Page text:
In February of 2007, the North Carolina statewide conference of the NAACP created the motto “we need a movement and not a moment.” This was in response to the social injustice taking place not just in Wake County, but also in North Carolina. According to naacp.ubernc.com, the Historic Thousands on Jones Street was created as “a call by the North Carolina NAACP to the progressive and civil rights community.”
Welcoming a New Tradition: Derek Oxendine is selected as the Assistant Director for Native American Student Affairs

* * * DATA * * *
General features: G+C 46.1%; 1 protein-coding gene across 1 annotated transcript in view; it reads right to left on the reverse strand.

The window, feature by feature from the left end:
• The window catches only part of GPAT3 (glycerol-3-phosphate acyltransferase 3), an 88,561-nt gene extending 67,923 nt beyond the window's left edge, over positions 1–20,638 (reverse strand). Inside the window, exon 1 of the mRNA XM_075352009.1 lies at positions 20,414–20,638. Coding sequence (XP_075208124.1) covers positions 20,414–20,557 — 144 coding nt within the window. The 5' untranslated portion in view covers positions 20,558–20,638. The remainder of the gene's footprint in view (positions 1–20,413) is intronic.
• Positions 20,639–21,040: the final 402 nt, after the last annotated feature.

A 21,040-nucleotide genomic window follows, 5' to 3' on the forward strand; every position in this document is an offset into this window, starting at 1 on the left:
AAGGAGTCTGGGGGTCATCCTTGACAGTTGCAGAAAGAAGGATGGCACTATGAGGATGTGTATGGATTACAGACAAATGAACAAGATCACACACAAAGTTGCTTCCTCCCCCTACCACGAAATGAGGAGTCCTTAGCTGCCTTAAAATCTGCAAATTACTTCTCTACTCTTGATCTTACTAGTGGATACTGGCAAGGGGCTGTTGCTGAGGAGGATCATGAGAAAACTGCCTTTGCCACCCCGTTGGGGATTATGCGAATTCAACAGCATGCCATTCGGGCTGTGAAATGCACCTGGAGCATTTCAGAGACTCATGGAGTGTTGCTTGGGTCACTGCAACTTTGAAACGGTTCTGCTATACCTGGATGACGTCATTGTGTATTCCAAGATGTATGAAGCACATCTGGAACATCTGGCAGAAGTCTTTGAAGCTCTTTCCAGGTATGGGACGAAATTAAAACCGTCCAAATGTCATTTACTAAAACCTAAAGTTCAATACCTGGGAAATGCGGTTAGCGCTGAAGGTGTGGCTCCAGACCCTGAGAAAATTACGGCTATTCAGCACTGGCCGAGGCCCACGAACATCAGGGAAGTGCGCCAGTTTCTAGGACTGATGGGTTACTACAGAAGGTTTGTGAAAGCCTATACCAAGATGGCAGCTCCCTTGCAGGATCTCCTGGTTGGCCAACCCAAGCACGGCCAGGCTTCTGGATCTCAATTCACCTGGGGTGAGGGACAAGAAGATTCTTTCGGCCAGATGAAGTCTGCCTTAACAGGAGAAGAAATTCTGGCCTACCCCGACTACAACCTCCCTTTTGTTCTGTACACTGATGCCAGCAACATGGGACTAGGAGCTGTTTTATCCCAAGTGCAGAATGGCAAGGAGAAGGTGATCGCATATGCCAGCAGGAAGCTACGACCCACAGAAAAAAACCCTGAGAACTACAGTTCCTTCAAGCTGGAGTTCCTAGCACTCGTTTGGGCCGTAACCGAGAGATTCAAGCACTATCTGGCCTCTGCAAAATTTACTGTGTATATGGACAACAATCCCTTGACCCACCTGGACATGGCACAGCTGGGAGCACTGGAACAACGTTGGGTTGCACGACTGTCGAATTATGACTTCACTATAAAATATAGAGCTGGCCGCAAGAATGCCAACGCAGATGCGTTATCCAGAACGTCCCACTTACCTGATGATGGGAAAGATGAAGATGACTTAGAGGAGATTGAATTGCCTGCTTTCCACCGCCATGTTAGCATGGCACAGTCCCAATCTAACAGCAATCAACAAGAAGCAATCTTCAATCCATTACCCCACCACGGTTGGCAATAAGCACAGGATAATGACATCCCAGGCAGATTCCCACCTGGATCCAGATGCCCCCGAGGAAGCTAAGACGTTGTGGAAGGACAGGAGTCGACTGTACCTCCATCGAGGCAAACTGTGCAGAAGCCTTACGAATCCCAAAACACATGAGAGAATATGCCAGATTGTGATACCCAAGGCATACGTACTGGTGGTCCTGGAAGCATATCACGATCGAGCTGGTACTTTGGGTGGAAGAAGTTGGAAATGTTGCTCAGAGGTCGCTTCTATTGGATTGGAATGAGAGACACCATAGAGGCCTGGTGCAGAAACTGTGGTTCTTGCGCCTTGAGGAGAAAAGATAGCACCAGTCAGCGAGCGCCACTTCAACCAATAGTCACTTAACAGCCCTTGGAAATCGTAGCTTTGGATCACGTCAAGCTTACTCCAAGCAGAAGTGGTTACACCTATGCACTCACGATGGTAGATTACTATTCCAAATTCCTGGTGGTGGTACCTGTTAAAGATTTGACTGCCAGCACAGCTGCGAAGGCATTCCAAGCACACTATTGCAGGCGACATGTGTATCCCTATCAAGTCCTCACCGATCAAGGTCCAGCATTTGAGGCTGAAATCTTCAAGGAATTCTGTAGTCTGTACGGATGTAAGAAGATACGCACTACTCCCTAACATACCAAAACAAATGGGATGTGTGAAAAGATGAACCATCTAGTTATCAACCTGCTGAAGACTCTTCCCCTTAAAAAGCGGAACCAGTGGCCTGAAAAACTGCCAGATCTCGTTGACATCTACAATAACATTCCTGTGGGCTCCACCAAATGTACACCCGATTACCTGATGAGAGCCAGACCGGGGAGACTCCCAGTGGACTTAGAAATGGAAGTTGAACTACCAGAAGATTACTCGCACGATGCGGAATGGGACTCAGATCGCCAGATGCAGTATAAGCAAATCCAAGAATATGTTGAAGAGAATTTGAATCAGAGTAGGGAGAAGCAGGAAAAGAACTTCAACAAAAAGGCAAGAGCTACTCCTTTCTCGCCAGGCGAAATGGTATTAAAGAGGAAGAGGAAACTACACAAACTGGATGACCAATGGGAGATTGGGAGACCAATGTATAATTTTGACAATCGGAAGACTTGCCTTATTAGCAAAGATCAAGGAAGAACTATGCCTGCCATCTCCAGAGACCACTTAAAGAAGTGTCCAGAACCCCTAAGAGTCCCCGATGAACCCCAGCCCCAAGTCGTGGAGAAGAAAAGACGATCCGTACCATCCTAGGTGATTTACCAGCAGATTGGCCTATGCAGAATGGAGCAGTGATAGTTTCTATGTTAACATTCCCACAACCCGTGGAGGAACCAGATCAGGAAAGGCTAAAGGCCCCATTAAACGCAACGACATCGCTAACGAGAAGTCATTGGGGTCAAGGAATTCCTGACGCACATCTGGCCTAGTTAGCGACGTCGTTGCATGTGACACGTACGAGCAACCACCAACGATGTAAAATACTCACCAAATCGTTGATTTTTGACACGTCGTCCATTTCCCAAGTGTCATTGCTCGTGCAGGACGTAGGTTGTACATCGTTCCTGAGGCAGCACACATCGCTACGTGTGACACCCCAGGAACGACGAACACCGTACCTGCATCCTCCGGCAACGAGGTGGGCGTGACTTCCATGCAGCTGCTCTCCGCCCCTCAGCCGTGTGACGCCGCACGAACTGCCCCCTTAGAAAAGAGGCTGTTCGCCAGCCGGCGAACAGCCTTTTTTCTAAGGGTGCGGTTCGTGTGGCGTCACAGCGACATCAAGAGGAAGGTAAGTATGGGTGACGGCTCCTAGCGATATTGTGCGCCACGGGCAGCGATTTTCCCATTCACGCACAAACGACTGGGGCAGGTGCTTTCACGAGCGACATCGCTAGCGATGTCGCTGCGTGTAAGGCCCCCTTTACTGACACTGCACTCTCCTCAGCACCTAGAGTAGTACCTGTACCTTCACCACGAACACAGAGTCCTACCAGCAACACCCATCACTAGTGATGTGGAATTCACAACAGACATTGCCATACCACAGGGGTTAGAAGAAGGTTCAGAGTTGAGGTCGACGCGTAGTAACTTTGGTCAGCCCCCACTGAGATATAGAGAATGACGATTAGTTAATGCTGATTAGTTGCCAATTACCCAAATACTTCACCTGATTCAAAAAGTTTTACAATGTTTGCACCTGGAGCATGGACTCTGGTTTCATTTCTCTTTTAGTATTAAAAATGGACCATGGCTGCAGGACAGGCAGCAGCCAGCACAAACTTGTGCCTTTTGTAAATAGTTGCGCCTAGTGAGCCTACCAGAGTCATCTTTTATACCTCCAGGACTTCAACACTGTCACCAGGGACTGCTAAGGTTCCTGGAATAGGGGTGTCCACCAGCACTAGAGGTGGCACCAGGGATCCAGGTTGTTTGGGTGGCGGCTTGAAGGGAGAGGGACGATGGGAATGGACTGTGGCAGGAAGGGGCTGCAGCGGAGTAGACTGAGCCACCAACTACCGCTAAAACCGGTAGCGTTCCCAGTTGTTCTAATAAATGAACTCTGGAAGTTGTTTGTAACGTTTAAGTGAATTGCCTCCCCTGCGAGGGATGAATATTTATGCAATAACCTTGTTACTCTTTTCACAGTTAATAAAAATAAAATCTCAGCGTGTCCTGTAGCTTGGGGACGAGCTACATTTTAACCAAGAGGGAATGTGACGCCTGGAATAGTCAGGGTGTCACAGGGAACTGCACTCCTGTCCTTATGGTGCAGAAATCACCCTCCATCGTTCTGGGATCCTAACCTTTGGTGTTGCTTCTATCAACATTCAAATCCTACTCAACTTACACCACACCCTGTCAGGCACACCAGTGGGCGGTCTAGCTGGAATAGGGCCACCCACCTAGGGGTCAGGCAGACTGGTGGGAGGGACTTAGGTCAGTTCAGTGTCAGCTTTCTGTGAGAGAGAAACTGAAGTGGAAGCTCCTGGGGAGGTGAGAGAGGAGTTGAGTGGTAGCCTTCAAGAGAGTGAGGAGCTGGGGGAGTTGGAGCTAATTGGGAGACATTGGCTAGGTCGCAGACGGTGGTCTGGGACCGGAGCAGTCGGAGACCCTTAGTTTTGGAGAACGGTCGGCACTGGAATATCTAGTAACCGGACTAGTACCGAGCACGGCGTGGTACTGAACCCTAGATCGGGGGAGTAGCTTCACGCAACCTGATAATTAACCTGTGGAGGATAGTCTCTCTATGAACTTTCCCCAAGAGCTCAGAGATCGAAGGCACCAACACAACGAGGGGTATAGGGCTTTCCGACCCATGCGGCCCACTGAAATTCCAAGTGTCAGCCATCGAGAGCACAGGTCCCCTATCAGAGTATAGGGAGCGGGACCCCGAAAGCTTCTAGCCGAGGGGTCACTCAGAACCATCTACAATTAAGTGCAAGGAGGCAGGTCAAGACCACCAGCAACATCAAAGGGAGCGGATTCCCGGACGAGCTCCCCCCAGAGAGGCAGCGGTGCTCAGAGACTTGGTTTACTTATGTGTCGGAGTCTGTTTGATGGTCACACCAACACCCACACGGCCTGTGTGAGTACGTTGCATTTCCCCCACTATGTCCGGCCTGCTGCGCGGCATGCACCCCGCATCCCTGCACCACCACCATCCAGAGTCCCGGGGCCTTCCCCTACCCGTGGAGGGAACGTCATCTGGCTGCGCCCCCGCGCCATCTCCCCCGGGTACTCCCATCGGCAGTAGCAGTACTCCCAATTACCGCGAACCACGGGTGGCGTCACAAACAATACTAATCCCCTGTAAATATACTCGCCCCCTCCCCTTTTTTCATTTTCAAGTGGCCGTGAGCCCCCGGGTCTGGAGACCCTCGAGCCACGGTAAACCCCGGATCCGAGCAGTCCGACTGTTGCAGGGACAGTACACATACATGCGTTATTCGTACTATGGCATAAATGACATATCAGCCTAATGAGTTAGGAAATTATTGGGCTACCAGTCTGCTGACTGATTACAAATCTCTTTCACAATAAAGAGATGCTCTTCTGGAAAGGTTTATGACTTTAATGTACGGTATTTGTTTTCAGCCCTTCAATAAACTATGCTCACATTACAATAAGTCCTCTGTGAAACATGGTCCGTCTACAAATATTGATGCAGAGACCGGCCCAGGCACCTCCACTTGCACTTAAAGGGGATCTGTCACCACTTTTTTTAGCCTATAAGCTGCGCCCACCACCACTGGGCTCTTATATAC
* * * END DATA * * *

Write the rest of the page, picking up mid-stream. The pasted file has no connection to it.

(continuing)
For years students and alumni have appeased Student Affairs administrators about splitting what was once a joint position for Hispanic and Native American Affairs into two separate entities. Within the past year, their efforts were heard and the funding was approved, just before the economy took a turn for the worse. Dr. Tom Stafford fully supported the Assistant Director of Native American Affairs specifically because in years past, the former director Brett Locklear found himself torn amongst two very different populations. He too felt that the students would be better served if each group had its own director. During this transitional period, Locklear was granted a new administrative position within the graduate school. This was just the catalyst MultiCultural Student Affairs needed to begin a search committee in November 2008. Although, MSA was granted full funding for the salary of the new hire, their was a since of urgency in that if money was constantly being cut from the Student Affairs budget, there was a concern that the position would have to be offset. The hope for this position is to further engage Native students within leadership, scholarship and retain them until their graduation. Often times, native students come from small, tribal communities where all they tend to interact with are each other. Thus, attending NC State can prove to be a huge challenge for this small but potentially successful group of people. By filling void in their academic careers, the university has a firm understanding of the challenges and has a vested interest in furthering diversity efforts and maximizing their success. The committee met and retained over 80 applications; phone interviewed nine candidates and then invited four to campus for personal interviews and presentations about a given topic for the student body and offices throughout campus.